No doubt it’ll be disappointing for many fans to hear that after a potential Red Bull and Porsche tie-up collapsed earlier this year, it’s turned out that Porsche will not be entering the championship at all when the 2026 regulations come in. It begs a question: is it too hard to get into F1 at the moment?
Given the lay of F1’s political landscape, Porsche’s approach makes sense. It’s way cheaper to join forces with an existing team and combine your resources than start from scratch. You will save hundreds of millions of pounds in facilities, staff, power units, etc. It’s exactly why Audi has bought 75% of the artists formerly known as Sauber ahead of the new regulations.
There was just one problem with Porsche’s plan: when they were negotiating with Red Bull Racing, Porsche wanted half of the team. For Red Bull, that meant giving up strategic control and having to sit down with Porsche on everything. Could you imagine Christian Horner, the paddock’s biggest moaner, in that scenario? Never going to happen. And in Red Bull’s defence, if you were currently the best team in the sport and dominating right now while building your own powertrains… why would you want to give up half of that?
Porsche may live to regret this decision. And as much as it’s easy to give F1 a hard time over how it conducts itself, it’s tried to make life a little easier.
It’s probably the best time ever to try to get into the sport. We have a cost cap that limits spending. One of the most competitive fields F1 has had in recent memory (even with the blue car at the front). Sustainable fuels are being pushed alongside the car industry. They’re simplifying the power units too, getting rid of the MGU-H for 2026. And the prize money is better distributed across the field so winning immediately isn’t such a priority. Porsche may be missing a big window of opportunity.
Where F1 can be accused of getting it wrong, is the other major way of getting into the sport, and that’s starting from scratch. We’re seeing US racers Andretti Autosport try to do that right now after they themselves unsuccessfully tried to buy into Sauber – citing “control issues” as the reason the deal collapsed.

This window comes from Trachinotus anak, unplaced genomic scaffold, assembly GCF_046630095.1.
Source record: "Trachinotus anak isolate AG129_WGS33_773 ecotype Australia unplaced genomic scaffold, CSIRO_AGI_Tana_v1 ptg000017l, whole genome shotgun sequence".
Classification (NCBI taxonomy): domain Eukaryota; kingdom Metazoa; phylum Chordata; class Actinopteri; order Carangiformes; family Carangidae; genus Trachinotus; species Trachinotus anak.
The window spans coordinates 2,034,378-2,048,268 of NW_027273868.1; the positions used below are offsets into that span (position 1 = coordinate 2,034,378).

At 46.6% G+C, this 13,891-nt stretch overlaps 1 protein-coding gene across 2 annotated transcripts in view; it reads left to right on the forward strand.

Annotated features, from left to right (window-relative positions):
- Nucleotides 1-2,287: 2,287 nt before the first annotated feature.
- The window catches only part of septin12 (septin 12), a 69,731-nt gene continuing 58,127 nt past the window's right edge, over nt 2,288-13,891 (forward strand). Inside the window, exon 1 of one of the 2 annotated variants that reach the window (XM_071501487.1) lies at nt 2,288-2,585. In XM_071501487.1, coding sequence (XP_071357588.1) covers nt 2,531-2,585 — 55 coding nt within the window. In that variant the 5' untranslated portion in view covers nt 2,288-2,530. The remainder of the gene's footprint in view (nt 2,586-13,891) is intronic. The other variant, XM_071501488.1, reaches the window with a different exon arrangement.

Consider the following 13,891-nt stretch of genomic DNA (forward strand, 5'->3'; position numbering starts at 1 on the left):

Andretti’s gone public and made it very clear via family racing legends Mario and Michael that they want into F1 and have asked for public support. They’ve even said they’re prepared to hand out the $200m compensation fee that the teams agreed in 2020 any newcomer had to provide to make up for the prize fund being split more ways.
FIA President Muhammed Ben Sulayem was pushing for new entries, but Andretti might have lost an ally with recent news he’s stepping back from day-to-day operations. F1 CEO, Stefano Domenicalli? Not so keen.
The current teams are going to keep moving the goalposts to deny Andretti’s entry. The teams are pushing to massively bump up that compensation, to close to a billion dollars. For perspective, that would be nearly half the yearly income of the entire sport!
Andretti is the rope in a clear tug of war between the FIA as a governing body, which wants an expanded grid, and Formula One Management, who like their US sports-style ‘franchise’ model, and team bosses who don’t want to shrink their slice of the revenue pie, or potentially have to face more competition.
I do not doubt that Andretti would add value as a true American addition to a sport that hasn’t exactly been shy about wanting to expand there. But I hate the fact that it may have to come down to Andretti suing F1 on anti-competition grounds for them to be there. And in a sport that not long ago was struggling to even keep the 10 teams we’ve got now on the grid, and AlphaTauri teasing a sale less than a month ago… I don’t think F1 has the luxury of looking this gift horse in the mouth.
Should F1 be pushing for more brands or an 11th team in general?